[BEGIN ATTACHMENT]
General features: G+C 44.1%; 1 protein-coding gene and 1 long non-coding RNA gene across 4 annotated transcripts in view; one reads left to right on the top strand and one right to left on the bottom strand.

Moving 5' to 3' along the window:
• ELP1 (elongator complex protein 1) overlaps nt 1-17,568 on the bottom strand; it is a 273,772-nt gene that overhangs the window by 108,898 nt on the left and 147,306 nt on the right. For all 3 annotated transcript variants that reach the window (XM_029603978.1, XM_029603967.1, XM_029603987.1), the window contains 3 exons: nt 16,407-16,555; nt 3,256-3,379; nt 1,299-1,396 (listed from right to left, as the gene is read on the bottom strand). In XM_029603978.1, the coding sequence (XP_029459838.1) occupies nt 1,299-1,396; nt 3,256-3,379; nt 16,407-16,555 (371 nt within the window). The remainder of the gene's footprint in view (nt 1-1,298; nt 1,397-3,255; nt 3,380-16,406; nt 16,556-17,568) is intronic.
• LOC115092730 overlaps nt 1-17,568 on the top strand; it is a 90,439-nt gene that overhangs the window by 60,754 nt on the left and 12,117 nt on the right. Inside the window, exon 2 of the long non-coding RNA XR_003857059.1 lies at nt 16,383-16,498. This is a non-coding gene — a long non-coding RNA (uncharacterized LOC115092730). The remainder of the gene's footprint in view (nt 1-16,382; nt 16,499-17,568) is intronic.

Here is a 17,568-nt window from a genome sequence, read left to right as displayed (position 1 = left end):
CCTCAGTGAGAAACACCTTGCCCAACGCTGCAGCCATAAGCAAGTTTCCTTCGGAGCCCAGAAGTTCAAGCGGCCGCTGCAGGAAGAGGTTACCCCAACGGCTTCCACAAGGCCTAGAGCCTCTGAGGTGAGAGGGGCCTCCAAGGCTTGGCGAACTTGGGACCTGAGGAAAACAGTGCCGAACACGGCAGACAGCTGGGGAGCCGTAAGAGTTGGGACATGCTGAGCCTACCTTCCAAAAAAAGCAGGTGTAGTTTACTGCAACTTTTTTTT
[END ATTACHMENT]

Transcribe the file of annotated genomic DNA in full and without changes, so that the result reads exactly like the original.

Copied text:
General features: G+C 44.1%; 1 protein-coding gene and 1 long non-coding RNA gene across 4 annotated transcripts in view; one reads left to right on the top strand and one right to left on the bottom strand.

Moving 5' to 3' along the window:
• ELP1 (elongator complex protein 1) overlaps nt 1-17,568 on the bottom strand; it is a 273,772-nt gene that overhangs the window by 108,898 nt on the left and 147,306 nt on the right. For all 3 annotated transcript variants that reach the window (XM_029603978.1, XM_029603967.1, XM_029603987.1), the window contains 3 exons: nt 16,407-16,555; nt 3,256-3,379; nt 1,299-1,396 (listed from right to left, as the gene is read on the bottom strand). In XM_029603978.1, the coding sequence (XP_029459838.1) occupies nt 1,299-1,396; nt 3,256-3,379; nt 16,407-16,555 (371 nt within the window). The remainder of the gene's footprint in view (nt 1-1,298; nt 1,397-3,255; nt 3,380-16,406; nt 16,556-17,568) is intronic.
• LOC115092730 overlaps nt 1-17,568 on the top strand; it is a 90,439-nt gene that overhangs the window by 60,754 nt on the left and 12,117 nt on the right. Inside the window, exon 2 of the long non-coding RNA XR_003857059.1 lies at nt 16,383-16,498. This is a non-coding gene — a long non-coding RNA (uncharacterized LOC115092730). The remainder of the gene's footprint in view (nt 1-16,382; nt 16,499-17,568) is intronic.

Here is a 17,568-nt window from a genome sequence, read left to right as displayed (position 1 = left end):
CCTCAGTGAGAAACACCTTGCCCAACGCTGCAGCCATAAGCAAGTTTCCTTCGGAGCCCAGAAGTTCAAGCGGCCGCTGCAGGAAGAGGTTACCCCAACGGCTTCCACAAGGCCTAGAGCCTCTGAGGTGAGAGGGGCCTCCAAGGCTTGGCGAACTTGGGACCTGAGGAAAACAGTGCCGAACACGGCAGACAGCTGGGGAGCCGTAAGAGTTGGGACATGCTGAGCCTACCTTCCAAAAAAAGCAGGTGTAGTTTACTGCAACTTTTTTTT